Sunday 28 April 2013

Burma: Chindit Patrol

The second round of Lead Painters League saw me finish off five more Chindits for my 1943 Burma campaign.  Again I have tried to up the ante a bit on the painting, and am quite pleased with the blending and highlighting on the cloth. By all accounts the Chindit's Jungle Green (JG) fatigues faded very quickly when they got into the humid jungle, and so I wanted to simulate that effect. 

These models are from all of manufactures of Chindits in 28mm (as far as I am aware). They are, from left to right, BAM, Foundry, TAG, BAM and BAM. Foundry are my favourite  but they only make them with SMGs, and according to the Bolt Action army lists in the Armies of Great Britain book Chindits only have 2 SMGs per section, so I need loads more with rifles. 

By the way- this round of Lead Painters League was a draw. so that is won one, drawn one so far. Looking good!

Monday 22 April 2013

SAGA: Norman Warlord and Knights

Having got a few games of SAGA under my belt  my fancies turned to expanding out the game a little and trying something new. With that in mind I decided that a new war-band was in order,and so I have started a Norman war-band. Bearing in mind that it took me two years to paint the Vikings and the Anglo-Danes, this is likely to be one of my slow boil projects. 

These figures are plastic ones made by Conquest Games  (confusingly, not Conquest Miniatures, which is a different company). I painted them for the first round of the Lead Painters League competition  run by the Lead Adventure Forum. This is the third year I have entered the LPL and I'm trying really hard to up my game and produce high quality figures. I think I have been guilty of taking a few short cuts to get figures finished recently  and that shows in the photos on the blog. That stops now, and it's back to basics, with good highlighting and blending. 
Due to the rules of the competition I will only post my pictures on the blog at the end of the weeks voting, so as not to unduly influence the votes. I have to paint at least 60 minis in 10 weeks, so it's something of a marathon rather than a sprint. The standard of the competition is always rather high, so wish me luck.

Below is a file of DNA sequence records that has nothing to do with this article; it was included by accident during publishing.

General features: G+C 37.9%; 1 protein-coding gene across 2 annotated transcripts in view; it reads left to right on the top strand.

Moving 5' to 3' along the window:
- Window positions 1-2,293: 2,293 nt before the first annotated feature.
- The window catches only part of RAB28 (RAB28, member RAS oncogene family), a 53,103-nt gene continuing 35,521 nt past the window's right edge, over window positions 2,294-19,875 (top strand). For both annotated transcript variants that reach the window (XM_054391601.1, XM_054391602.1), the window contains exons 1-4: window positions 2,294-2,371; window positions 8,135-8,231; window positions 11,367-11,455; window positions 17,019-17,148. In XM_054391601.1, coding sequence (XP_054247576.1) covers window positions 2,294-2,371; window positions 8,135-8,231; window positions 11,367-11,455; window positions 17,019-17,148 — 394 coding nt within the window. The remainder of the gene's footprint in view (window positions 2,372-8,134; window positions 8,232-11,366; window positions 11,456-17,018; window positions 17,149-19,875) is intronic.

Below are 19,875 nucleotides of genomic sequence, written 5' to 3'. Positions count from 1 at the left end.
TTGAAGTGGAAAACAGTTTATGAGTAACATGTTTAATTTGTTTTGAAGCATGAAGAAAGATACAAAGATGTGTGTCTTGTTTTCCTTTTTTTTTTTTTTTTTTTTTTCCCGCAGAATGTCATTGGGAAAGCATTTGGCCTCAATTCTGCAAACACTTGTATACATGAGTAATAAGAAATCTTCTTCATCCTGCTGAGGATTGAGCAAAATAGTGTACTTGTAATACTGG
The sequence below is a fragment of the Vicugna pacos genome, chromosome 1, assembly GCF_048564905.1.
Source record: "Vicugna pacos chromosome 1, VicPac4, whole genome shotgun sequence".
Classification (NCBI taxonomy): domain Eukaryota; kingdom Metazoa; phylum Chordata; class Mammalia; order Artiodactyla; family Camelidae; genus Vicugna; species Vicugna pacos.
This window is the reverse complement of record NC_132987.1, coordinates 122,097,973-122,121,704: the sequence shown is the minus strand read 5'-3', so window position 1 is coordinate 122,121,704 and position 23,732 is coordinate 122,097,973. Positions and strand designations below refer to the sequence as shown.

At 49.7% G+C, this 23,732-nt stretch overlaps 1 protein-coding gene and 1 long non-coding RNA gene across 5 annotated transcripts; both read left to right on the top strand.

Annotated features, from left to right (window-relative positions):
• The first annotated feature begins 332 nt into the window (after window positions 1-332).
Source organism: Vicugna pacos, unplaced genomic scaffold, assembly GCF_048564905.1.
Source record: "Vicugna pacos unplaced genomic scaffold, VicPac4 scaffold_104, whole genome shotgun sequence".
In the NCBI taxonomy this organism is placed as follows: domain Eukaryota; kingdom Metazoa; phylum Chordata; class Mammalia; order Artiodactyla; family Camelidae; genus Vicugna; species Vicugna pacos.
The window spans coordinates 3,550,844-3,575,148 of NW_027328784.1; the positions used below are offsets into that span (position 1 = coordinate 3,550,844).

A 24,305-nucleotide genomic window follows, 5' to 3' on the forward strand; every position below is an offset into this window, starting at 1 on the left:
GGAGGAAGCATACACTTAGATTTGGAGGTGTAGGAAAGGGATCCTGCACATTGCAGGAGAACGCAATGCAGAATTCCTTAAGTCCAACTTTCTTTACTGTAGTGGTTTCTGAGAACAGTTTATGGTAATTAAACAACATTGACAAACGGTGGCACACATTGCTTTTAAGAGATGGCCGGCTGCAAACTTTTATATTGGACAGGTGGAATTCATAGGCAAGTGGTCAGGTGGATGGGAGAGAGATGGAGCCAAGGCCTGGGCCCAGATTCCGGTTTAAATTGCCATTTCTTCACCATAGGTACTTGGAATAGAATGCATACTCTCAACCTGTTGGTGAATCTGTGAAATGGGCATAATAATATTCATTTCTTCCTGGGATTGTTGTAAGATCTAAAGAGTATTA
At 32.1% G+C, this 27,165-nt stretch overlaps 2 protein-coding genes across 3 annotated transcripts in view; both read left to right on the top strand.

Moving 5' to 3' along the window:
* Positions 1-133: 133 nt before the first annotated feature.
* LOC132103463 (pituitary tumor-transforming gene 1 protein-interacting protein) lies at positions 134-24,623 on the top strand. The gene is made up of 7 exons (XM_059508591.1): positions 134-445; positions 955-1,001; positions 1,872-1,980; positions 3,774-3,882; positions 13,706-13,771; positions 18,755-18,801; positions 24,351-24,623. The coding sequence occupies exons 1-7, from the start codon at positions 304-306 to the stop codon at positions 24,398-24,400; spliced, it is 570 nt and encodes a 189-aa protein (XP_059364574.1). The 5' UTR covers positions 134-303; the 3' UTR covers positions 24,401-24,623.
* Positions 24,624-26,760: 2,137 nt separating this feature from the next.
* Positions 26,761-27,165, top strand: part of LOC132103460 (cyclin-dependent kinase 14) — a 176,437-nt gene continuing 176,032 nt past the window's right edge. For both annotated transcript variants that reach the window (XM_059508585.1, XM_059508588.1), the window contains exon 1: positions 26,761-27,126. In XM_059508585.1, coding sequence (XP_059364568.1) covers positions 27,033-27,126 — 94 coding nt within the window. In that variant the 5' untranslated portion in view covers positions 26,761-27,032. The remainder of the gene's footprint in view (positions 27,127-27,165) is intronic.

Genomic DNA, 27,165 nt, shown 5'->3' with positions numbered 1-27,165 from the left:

Thursday 18 April 2013

Four Colour: Starfire

Starfire is the latest in a long line of superheroes protecting the city. Starfire, aka Douglas Barrow, was a geeky research student working in the Metropolitan University, examining meteorites.  When the university laboratory was destroyed by a freak lighting bolt, mutagenic compounds extracted from the space rock somehow infused Douglass Barrow,s weakling body, transforming him into a superhuman, with incredible strength, endurance and the ability to project photo-thermionic energy from his body. 

Owing to being distracted by other projects I noticed that there was a distinct lack of four colour goodness in the blog this year, so I thought I would try to readdress it a little with this offering. This figure was a gift from my old pal Leon (AKA Pulp Citizen), a life long wargamer and comic book fan, who went to the rather extreme length of commissioning this figure to be sculpted and cast in resin. He only had a small number made, so I was honoured to get one. Obviously I wanted to pull all the stops out paining this one, and I am rather pleased with the results. I think it is the best one I have painted this year. The colour scheme was inspired by Booster Gold, one of my favourite heroes from the 1990's

Friday 12 April 2013

French and Indian Wars: British Light Infantry and French Fur Trappers

 Here are some more of my French Indian War figures for Muskets and Tomahawks. First up, some British Light Infantry, skirmishing away on the flanks of the Regular Infantry.  

Next up, some Frenchies (boo!).